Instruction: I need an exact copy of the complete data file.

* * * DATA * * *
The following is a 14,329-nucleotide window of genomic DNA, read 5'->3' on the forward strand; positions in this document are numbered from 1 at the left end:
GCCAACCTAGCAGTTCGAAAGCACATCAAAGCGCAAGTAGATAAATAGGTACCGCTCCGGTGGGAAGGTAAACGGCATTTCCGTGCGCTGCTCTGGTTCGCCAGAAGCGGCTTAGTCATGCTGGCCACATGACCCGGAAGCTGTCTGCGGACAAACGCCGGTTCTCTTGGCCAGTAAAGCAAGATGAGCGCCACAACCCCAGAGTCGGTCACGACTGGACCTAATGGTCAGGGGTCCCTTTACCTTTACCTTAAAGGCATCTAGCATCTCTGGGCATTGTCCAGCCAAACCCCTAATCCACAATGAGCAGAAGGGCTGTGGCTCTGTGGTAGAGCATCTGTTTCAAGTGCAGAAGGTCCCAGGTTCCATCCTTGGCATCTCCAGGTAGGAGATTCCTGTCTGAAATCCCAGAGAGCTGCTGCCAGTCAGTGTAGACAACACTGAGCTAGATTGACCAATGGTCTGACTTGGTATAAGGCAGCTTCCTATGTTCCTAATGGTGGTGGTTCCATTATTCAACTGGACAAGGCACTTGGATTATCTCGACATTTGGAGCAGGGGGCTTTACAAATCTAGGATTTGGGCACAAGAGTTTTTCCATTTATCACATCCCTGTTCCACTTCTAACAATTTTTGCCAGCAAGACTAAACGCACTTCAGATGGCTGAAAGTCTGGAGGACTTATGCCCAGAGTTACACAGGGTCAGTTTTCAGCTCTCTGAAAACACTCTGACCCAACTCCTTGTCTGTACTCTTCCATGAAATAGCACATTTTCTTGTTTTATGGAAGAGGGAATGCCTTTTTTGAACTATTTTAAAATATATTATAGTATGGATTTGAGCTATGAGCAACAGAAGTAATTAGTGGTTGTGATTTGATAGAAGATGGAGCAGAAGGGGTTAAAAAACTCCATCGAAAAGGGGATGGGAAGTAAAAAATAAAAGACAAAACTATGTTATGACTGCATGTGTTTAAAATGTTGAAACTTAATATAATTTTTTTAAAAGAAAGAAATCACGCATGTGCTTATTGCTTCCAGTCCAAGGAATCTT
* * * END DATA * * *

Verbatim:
The following is a 14,329-nucleotide window of genomic DNA, read 5'->3' on the forward strand; positions in this document are numbered from 1 at the left end:
GCCAACCTAGCAGTTCGAAAGCACATCAAAGCGCAAGTAGATAAATAGGTACCGCTCCGGTGGGAAGGTAAACGGCATTTCCGTGCGCTGCTCTGGTTCGCCAGAAGCGGCTTAGTCATGCTGGCCACATGACCCGGAAGCTGTCTGCGGACAAACGCCGGTTCTCTTGGCCAGTAAAGCAAGATGAGCGCCACAACCCCAGAGTCGGTCACGACTGGACCTAATGGTCAGGGGTCCCTTTACCTTTACCTTAAAGGCATCTAGCATCTCTGGGCATTGTCCAGCCAAACCCCTAATCCACAATGAGCAGAAGGGCTGTGGCTCTGTGGTAGAGCATCTGTTTCAAGTGCAGAAGGTCCCAGGTTCCATCCTTGGCATCTCCAGGTAGGAGATTCCTGTCTGAAATCCCAGAGAGCTGCTGCCAGTCAGTGTAGACAACACTGAGCTAGATTGACCAATGGTCTGACTTGGTATAAGGCAGCTTCCTATGTTCCTAATGGTGGTGGTTCCATTATTCAACTGGACAAGGCACTTGGATTATCTCGACATTTGGAGCAGGGGGCTTTACAAATCTAGGATTTGGGCACAAGAGTTTTTCCATTTATCACATCCCTGTTCCACTTCTAACAATTTTTGCCAGCAAGACTAAACGCACTTCAGATGGCTGAAAGTCTGGAGGACTTATGCCCAGAGTTACACAGGGTCAGTTTTCAGCTCTCTGAAAACACTCTGACCCAACTCCTTGTCTGTACTCTTCCATGAAATAGCACATTTTCTTGTTTTATGGAAGAGGGAATGCCTTTTTTGAACTATTTTAAAATATATTATAGTATGGATTTGAGCTATGAGCAACAGAAGTAATTAGTGGTTGTGATTTGATAGAAGATGGAGCAGAAGGGGTTAAAAAACTCCATCGAAAAGGGGATGGGAAGTAAAAAATAAAAGACAAAACTATGTTATGACTGCATGTGTTTAAAATGTTGAAACTTAATATAATTTTTTTAAAAGAAAGAAATCACGCATGTGCTTATTGCTTCCAGTCCAAGGAATCTT